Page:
What we do know is that the incidence of cancer doubled within eight years, diabetes tripled within 19 years, chronic respiratory diseases doubled in 14 years, and cardiovascular diseases are now India’s top killers, replacing older ailments like tuberculosis and malaria, which too have continued.
Indians are now facing a double assault. The epidemiological transition, as it is technically called, occurred over a century ago in the West. In India, it has taken no more than two decades (1990s-2000s), which also constitute the era of economic growth, urbanisation and aspiration. Could yoga become a bulwark against diseases? It just might.
But the yoga hoopla is uncannily similar to the sweeping frenzy that India witnessed when the Prime Minister launched the Swacchh Bharat Abhiyan (the clean India programme) nearly nine months ago.
India isn’t any cleaner, and it will never be, until the causes of the crisis are addressed: 45 million tonnes, or 3 million truckloads of untreated garbage, left festering every day by municipal authorities nationwide, causing health and environmental problems. Garbage is only one reason for environmental degradation.
The urban air is foul; 13 of the world’s 20 most-polluted cities are in India, and water and soil are increasingly contaminated. Combined, these factors are prime facilitators of the lifestyle-disease explosion.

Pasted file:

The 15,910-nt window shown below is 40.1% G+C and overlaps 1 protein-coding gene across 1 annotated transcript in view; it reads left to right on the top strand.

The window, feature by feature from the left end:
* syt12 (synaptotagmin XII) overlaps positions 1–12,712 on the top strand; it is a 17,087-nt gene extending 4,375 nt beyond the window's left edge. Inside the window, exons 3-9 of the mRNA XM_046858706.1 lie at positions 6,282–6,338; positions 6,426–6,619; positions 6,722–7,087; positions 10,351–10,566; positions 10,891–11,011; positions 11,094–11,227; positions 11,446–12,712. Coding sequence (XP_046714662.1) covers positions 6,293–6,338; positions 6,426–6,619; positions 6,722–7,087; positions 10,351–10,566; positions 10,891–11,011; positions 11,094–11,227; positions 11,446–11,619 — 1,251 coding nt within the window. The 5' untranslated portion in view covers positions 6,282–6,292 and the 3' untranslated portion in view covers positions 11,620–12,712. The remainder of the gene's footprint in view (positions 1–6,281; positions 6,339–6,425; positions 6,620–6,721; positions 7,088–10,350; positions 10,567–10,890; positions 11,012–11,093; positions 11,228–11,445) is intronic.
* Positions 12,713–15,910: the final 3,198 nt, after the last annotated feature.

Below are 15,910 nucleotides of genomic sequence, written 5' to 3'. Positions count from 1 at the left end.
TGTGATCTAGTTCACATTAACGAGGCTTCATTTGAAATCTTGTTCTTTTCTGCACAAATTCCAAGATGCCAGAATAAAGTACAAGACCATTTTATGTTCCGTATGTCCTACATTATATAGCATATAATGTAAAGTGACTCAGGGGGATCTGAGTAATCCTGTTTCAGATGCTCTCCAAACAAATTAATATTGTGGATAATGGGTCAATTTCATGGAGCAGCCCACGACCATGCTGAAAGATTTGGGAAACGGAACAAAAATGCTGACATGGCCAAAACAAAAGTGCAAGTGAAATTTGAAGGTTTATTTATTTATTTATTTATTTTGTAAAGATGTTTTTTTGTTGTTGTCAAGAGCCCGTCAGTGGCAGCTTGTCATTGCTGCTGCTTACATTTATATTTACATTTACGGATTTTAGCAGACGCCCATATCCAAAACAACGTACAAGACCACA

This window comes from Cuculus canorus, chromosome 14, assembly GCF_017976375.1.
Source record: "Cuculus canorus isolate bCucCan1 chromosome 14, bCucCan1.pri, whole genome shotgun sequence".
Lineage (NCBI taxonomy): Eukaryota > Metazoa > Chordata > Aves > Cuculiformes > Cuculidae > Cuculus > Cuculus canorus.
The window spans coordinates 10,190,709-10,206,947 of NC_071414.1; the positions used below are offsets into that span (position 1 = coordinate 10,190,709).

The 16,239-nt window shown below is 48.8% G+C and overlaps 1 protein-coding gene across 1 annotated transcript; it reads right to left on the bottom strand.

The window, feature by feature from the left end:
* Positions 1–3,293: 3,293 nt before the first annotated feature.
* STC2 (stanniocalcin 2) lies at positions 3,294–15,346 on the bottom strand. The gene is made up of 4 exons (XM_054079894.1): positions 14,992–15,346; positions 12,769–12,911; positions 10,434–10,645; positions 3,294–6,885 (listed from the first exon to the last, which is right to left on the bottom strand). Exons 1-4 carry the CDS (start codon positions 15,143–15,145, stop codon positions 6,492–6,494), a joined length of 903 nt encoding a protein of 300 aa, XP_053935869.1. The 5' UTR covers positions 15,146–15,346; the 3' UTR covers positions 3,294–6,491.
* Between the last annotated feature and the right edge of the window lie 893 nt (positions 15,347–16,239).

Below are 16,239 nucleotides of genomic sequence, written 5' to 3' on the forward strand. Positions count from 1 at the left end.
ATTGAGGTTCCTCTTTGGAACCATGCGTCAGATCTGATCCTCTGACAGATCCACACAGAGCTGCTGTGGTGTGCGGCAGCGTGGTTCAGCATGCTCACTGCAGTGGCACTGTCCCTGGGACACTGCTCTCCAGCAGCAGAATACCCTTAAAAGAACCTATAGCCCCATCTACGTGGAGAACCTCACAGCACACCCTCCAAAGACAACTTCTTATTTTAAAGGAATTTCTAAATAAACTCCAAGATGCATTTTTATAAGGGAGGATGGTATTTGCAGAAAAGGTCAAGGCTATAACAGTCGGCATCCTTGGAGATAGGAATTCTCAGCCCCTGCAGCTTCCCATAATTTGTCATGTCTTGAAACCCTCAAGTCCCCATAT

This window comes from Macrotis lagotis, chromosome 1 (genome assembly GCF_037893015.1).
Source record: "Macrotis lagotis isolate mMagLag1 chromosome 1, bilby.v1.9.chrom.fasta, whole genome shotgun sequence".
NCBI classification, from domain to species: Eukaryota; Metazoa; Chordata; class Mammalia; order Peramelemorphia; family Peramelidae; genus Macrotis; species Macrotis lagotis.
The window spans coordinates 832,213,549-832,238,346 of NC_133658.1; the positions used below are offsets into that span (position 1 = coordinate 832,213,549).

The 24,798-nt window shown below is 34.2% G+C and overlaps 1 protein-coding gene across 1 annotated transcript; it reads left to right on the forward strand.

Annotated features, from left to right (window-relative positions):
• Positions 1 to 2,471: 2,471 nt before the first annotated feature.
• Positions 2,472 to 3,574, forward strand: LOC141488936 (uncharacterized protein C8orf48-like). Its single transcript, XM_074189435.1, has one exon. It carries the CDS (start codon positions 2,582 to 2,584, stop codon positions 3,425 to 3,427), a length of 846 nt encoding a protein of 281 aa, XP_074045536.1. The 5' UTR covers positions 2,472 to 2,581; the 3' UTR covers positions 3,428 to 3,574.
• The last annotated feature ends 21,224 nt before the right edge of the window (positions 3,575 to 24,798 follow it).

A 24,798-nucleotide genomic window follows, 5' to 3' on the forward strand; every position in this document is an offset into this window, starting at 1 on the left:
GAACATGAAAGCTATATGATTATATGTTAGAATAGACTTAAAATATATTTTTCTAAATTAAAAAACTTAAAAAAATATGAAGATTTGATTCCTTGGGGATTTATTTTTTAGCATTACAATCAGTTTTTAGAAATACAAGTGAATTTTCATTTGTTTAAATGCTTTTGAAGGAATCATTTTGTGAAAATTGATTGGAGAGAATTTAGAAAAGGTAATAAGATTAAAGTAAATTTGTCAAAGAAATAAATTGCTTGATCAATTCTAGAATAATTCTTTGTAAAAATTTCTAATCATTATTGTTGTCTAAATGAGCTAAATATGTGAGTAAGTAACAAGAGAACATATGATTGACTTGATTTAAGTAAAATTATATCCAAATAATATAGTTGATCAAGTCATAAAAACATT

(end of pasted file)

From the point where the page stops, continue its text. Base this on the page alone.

The outcomes will unfold — if they have not already — in the form of lower learning ability (Is the fall in the learning abilities of schoolchildren related to health issues? We do not know), reduced productivity and growing inequality as ill-health pulls back those who have risen above the poverty line.
This explosion has no immediate solutions because there is little awareness it even exists. In this formidably complex mess, believing that yoga is the national one-stop health solution is like waiting for Dhanavantri (the god of health) to work miracles.
Instead of acknowledging the real problems, we are happy with trending tweets and television-ratings-point-driven issues, such as sweeping streets and doing yoga on them. Instead of pursuing the real problems, we prefer manufactured outrage against easy targets. Maggi’s lead problem is one instance.
India does have a serious lead-toxicity issue — at least half our children already have unsafe levels of lead in their blood — for which Nestle India isn’t responsible. Last week, every state that banned Maggi released test results: There was no lead found in the Maggi they tested.
That never made it to the headlines.
Our lead poisoning continues, and we are back to waiting for the next attention-catching inanity.
Similarly, instead of discussing the larger, tougher causes of the health crisis, we prefer the yoga hype. “Rejuvenate with yoga,” reads a government of India SMS I received on Sunday. “It helps achieve control over the mind and flexibility of the body.
Live life to its full potential.” I’ll try. But I really want to discuss the things that cut down on that potential.
(Samar Halarnkar is editor, Indiaspend.org. The views expressed are personal.)